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Old 07-05-2014, 22:53   #46
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Re: Record for time spent Hove-to

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Japanese sailor Minoru Saito has done eight circumnavigations. I guess he'd hold the record if anyone does.
Bob and Nancy Griffiths did eight circumnavs back in the sixties and seventies. Plenty of others in that range too.
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Old 08-05-2014, 01:07   #47
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Re: Record for time spent Hove-to

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And exactly what demons prompted you to be sailing in the Biscay in December?
I had an interesting time, southbound in 'the Biscay' in December once (1965)

A grand piano broke free, and the crew had to lassoo it. (sp?)

And a small boy discovered levitation.

If I waited for the right moment, in the stairwell right aft, by the kids' playroom, over the screws, I could take a run along the corridor and leap up an entire flight of stairs in a couple of bounds, as the ship dropped away.

and then (assuming I'd nailed it) I would have to fall face down on the landing halfway between the two decks in question, like a spider after a protracted session of push-ups,

because the ship would throw her stern into the air, and the screws would race, and my vision would blur as the whole ship shook and shuddered like a horse which has accidentally ingested a wasps' nest....

Standing would be completely out of the question for a few moments, but if I timed it right when I leapt to my feet and turned around, I could bound up most of the remaining half flight before being crushed to the deck again.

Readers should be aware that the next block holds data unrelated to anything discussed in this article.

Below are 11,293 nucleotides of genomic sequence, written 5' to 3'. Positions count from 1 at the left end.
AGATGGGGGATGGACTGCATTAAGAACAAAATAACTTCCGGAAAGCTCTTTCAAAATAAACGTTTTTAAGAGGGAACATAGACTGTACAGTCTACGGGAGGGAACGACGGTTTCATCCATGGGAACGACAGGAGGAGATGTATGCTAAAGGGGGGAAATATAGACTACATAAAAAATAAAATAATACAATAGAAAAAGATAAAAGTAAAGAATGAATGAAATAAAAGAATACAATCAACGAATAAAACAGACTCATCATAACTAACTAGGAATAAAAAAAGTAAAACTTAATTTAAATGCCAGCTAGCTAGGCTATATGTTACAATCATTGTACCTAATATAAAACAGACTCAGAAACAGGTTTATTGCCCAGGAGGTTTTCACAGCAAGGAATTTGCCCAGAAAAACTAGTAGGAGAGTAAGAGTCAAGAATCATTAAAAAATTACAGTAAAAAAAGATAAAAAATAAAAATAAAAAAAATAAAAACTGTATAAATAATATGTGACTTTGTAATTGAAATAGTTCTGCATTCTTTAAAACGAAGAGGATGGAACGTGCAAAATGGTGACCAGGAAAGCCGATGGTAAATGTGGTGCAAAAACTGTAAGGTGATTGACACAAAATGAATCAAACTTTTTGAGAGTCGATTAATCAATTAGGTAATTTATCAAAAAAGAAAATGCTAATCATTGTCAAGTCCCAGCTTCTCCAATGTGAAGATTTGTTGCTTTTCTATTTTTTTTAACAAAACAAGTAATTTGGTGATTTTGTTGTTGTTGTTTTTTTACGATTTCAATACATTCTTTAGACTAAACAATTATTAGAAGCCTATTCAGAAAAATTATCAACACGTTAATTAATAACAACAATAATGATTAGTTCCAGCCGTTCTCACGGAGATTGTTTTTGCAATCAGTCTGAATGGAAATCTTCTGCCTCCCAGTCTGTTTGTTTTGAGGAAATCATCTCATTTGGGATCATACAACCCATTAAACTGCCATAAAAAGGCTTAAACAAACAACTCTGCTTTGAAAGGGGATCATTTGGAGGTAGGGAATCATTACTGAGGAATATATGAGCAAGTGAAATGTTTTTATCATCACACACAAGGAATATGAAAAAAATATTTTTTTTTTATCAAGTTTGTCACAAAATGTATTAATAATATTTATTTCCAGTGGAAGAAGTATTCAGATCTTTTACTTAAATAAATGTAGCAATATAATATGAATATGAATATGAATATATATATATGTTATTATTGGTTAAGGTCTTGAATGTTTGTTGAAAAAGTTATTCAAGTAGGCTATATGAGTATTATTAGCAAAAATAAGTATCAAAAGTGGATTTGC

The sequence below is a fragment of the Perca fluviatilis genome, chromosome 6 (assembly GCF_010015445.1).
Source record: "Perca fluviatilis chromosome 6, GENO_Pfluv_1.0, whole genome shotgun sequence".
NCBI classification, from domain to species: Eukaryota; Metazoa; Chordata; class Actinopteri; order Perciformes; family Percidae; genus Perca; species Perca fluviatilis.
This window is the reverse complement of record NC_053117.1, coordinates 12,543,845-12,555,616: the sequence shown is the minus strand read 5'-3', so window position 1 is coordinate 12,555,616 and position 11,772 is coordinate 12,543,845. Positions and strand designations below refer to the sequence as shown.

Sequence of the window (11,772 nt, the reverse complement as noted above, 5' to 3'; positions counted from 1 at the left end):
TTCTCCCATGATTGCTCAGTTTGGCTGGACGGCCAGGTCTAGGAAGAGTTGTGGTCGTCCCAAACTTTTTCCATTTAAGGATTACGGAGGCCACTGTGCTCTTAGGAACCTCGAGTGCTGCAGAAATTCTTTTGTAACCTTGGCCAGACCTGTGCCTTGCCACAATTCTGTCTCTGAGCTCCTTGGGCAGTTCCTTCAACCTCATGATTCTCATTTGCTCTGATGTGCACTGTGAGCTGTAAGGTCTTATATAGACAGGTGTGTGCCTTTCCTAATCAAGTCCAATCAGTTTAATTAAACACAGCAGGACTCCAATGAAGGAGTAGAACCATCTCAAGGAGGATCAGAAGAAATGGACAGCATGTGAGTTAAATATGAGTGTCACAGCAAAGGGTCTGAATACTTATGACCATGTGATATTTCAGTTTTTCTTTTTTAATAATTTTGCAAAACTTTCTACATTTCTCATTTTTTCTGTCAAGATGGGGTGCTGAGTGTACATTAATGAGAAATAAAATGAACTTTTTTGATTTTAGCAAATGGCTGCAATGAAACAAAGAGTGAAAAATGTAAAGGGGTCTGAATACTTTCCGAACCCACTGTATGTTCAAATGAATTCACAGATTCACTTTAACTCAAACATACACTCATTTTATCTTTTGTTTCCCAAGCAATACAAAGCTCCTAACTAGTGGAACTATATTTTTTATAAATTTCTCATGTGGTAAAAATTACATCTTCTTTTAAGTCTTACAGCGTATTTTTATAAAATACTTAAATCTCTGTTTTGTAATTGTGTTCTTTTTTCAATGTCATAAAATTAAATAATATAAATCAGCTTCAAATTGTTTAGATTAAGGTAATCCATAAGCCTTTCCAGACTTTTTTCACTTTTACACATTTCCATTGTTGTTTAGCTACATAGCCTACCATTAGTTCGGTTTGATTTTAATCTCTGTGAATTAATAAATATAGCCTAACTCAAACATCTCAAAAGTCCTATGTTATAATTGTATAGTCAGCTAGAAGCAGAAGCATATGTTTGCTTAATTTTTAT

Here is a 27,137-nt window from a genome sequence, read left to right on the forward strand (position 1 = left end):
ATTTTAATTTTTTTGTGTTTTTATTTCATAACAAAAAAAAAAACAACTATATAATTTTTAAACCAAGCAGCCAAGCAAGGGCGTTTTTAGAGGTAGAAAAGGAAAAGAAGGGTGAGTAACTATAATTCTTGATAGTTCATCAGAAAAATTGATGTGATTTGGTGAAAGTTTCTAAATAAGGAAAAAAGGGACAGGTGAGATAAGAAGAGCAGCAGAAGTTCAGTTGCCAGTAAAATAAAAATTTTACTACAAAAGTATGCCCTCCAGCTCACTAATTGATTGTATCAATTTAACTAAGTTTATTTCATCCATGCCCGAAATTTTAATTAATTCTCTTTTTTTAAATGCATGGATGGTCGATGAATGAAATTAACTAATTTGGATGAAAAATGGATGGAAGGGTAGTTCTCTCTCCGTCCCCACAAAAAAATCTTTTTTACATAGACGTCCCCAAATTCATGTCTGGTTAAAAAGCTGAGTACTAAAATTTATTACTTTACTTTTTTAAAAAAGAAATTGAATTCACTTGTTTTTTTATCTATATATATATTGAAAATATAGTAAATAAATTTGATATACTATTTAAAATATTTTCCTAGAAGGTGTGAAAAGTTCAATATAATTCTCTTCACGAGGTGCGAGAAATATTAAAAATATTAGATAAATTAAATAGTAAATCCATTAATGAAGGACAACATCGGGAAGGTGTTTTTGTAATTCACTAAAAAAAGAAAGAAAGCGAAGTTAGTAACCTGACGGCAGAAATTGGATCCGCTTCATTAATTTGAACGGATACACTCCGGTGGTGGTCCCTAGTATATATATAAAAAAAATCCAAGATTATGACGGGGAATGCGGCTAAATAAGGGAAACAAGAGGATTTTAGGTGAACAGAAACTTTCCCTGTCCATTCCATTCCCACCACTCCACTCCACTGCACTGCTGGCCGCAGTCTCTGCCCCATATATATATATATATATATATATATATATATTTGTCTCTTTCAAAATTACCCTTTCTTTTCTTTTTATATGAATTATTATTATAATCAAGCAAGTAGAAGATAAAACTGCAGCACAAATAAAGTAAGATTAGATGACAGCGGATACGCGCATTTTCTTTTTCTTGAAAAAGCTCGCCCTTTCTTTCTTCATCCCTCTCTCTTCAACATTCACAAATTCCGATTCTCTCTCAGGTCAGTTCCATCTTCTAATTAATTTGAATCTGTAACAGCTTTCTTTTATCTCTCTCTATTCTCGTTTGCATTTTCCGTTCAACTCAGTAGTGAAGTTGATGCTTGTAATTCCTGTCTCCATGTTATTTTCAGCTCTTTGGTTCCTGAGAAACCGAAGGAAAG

And the best thing was, there was nobody at that end of the ship who was authorised to issue a 'cease and desist' notice.

In fact, puzzlingly, there was nobody there whatsoever.
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Old 08-05-2014, 01:16   #48
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Re: Record for time spent Hove-to

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Originally Posted by Andrew Troup View Post
I had an interesting time, southbound in 'the Biscay' in December once (1965)

A grand piano broke free, and the crew had to lassoo it. (sp?)

And a small boy discovered levitation.

If I waited for the right moment, in the stairwell right aft, by the kids' playroom, over the screws, I could take a run along the corridor and leap up an entire flight of stairs in a couple of bounds, as the ship dropped away.

and then (assuming I'd nailed it) I would have to fall face down on the landing halfway between the two decks in question, like a spider after a protracted session of push-ups,

because the ship would throw her stern into the air, and the screws would race, and my vision would blur as the whole ship shook and shuddered like a horse which has accidentally ingested a wasps' nest....

Standing would be completely out of the question for a few moments, but if I timed it right when I leapt to my feet and turned around, I could bound up most of the remaining half flight before being crushed to the deck again.

And the best thing was, there was nobody at that end of the ship who was authorised to issue a 'cease and desist' notice.

In fact, puzzlingly, there was nobody there whatsoever.


Nice. This is a common practice on fishing boats in the Bering Sea. You stand on the foredeck in big waves and jump straight up. If you time it right the boat falls away beneath you and you can jump very very high. Classic way to get hurt, especially if your timing is off in short period waves and the deck is already coming back up when you are coming down...
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Old 08-05-2014, 03:48   #49
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pirate Re: Record for time spent Hove-to

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Originally Posted by skipmac View Post
And how does it seem now in retrospect?
Bludi Hilarious..
Seriously.. the boat behaved great.. it was just the days of being wet and cold that got a bit wearing.. but.. on the plus side I discovered Viviero...
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Old 18-09-2016, 05:25   #50
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Re: Record for time spent Hove-to

Rum is the most important aspect of time hove to, we once hove to for 5 days but we weren't in a hurry and we had to lighten the yacht to get over a bar harbour, my excuse. Bow drogue works better than stern one. To mush strain on the rudder unless steered
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